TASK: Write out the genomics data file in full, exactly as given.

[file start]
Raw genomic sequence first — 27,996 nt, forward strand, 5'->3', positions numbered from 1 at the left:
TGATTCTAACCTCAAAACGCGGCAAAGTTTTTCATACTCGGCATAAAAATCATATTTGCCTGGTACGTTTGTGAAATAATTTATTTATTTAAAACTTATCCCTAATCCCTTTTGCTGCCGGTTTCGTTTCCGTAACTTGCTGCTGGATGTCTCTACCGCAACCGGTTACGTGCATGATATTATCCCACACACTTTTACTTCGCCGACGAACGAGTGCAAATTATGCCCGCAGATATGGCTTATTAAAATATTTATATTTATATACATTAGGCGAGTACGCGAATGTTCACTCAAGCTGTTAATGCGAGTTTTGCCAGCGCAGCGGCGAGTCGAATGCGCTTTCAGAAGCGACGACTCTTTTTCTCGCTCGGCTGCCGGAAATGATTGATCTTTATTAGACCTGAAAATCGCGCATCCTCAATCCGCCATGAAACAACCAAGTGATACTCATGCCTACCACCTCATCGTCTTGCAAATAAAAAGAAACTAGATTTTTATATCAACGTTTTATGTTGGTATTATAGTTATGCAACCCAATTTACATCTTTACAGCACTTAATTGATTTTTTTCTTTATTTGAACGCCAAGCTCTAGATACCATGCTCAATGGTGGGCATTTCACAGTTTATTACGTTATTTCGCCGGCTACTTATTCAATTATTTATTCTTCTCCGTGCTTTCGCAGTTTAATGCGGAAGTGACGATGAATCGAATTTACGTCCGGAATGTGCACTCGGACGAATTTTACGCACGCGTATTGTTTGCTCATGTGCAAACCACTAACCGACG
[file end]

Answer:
Raw genomic sequence first — 27,996 nt, forward strand, 5'->3', positions numbered from 1 at the left:
TGATTCTAACCTCAAAACGCGGCAAAGTTTTTCATACTCGGCATAAAAATCATATTTGCCTGGTACGTTTGTGAAATAATTTATTTATTTAAAACTTATCCCTAATCCCTTTTGCTGCCGGTTTCGTTTCCGTAACTTGCTGCTGGATGTCTCTACCGCAACCGGTTACGTGCATGATATTATCCCACACACTTTTACTTCGCCGACGAACGAGTGCAAATTATGCCCGCAGATATGGCTTATTAAAATATTTATATTTATATACATTAGGCGAGTACGCGAATGTTCACTCAAGCTGTTAATGCGAGTTTTGCCAGCGCAGCGGCGAGTCGAATGCGCTTTCAGAAGCGACGACTCTTTTTCTCGCTCGGCTGCCGGAAATGATTGATCTTTATTAGACCTGAAAATCGCGCATCCTCAATCCGCCATGAAACAACCAAGTGATACTCATGCCTACCACCTCATCGTCTTGCAAATAAAAAGAAACTAGATTTTTATATCAACGTTTTATGTTGGTATTATAGTTATGCAACCCAATTTACATCTTTACAGCACTTAATTGATTTTTTTCTTTATTTGAACGCCAAGCTCTAGATACCATGCTCAATGGTGGGCATTTCACAGTTTATTACGTTATTTCGCCGGCTACTTATTCAATTATTTATTCTTCTCCGTGCTTTCGCAGTTTAATGCGGAAGTGACGATGAATCGAATTTACGTCCGGAATGTGCACTCGGACGAATTTTACGCACGCGTATTGTTTGCTCATGTGCAAACCACTAACCGACG